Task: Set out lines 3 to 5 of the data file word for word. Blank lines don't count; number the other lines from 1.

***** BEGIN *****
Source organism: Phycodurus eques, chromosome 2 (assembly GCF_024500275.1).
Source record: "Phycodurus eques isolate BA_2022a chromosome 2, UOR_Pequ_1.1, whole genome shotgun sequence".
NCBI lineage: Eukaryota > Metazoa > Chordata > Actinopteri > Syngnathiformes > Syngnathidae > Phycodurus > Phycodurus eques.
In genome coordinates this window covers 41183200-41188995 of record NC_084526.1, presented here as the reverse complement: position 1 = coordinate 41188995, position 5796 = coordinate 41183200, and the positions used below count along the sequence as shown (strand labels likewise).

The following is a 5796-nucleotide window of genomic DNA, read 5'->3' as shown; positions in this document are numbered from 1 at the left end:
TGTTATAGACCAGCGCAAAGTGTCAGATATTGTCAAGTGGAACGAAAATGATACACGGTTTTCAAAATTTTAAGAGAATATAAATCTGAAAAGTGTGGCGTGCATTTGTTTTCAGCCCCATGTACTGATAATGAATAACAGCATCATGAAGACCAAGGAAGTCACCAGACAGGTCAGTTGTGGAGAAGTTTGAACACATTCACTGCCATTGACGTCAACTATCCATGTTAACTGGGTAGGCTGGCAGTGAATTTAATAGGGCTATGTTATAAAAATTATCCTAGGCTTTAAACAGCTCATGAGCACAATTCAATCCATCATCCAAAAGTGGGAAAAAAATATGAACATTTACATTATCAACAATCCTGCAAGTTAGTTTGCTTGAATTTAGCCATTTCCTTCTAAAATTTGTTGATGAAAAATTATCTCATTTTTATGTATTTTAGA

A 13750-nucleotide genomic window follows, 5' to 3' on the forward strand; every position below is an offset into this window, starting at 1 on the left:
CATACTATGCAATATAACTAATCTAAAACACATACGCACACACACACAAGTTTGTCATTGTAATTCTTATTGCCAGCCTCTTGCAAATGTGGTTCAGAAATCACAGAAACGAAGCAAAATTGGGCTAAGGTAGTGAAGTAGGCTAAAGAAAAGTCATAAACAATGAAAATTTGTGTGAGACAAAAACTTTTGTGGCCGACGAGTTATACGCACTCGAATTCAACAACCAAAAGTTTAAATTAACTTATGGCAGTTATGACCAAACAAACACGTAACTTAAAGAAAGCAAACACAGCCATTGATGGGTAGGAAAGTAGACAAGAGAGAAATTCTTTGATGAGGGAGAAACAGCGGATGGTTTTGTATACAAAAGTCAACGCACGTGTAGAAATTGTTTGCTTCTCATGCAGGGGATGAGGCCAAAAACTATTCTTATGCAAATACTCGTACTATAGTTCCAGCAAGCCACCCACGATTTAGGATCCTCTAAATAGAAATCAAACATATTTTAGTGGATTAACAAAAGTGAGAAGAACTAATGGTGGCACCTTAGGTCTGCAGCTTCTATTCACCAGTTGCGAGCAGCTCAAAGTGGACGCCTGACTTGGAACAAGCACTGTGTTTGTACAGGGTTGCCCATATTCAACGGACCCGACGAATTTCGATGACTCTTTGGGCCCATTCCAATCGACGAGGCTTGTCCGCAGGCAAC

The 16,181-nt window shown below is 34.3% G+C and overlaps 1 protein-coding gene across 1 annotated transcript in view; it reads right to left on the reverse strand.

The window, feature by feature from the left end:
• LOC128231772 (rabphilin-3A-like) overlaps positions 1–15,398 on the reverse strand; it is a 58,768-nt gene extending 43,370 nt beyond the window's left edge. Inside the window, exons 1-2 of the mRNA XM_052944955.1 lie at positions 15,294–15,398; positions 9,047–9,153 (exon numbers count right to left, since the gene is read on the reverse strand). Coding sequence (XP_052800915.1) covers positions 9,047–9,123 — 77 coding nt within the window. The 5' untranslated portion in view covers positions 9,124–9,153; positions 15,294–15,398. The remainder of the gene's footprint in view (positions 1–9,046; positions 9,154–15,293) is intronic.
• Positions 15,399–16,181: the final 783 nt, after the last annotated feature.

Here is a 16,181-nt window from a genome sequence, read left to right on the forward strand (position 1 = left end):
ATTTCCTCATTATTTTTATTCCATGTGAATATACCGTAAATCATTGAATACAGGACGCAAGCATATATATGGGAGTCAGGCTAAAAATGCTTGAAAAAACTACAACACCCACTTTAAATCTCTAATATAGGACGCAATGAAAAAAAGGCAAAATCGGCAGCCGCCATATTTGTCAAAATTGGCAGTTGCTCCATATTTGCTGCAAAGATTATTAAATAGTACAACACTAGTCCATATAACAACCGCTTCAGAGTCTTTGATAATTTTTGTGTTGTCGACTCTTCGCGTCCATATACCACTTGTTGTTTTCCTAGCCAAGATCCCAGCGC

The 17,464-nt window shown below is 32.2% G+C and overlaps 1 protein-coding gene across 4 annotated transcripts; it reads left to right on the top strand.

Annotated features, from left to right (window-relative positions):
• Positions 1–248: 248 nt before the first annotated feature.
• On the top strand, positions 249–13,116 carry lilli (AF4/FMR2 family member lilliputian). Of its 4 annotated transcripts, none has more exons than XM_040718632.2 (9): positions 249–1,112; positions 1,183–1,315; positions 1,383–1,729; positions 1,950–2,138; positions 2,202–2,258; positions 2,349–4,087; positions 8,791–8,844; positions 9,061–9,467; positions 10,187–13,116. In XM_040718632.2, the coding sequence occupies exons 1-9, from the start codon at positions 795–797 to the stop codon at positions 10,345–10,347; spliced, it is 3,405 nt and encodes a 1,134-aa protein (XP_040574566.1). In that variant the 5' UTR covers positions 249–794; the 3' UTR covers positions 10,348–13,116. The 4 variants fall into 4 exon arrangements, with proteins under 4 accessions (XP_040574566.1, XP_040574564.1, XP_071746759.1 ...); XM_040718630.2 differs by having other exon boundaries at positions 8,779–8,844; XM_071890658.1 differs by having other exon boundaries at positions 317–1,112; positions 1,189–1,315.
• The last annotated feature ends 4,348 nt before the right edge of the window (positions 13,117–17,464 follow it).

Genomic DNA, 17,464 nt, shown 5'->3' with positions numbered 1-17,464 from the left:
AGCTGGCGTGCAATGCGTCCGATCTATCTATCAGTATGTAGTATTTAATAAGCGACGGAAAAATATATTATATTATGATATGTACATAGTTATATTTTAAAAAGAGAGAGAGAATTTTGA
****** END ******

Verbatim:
NCBI lineage: Eukaryota > Metazoa > Chordata > Actinopteri > Syngnathiformes > Syngnathidae > Phycodurus > Phycodurus eques.
In genome coordinates this window covers 41183200-41188995 of record NC_084526.1, presented here as the reverse complement: position 1 = coordinate 41188995, position 5796 = coordinate 41183200, and the positions used below count along the sequence as shown (strand labels likewise).

The following is a 5796-nucleotide window of genomic DNA, read 5'->3' as shown; positions in this document are numbered from 1 at the left end: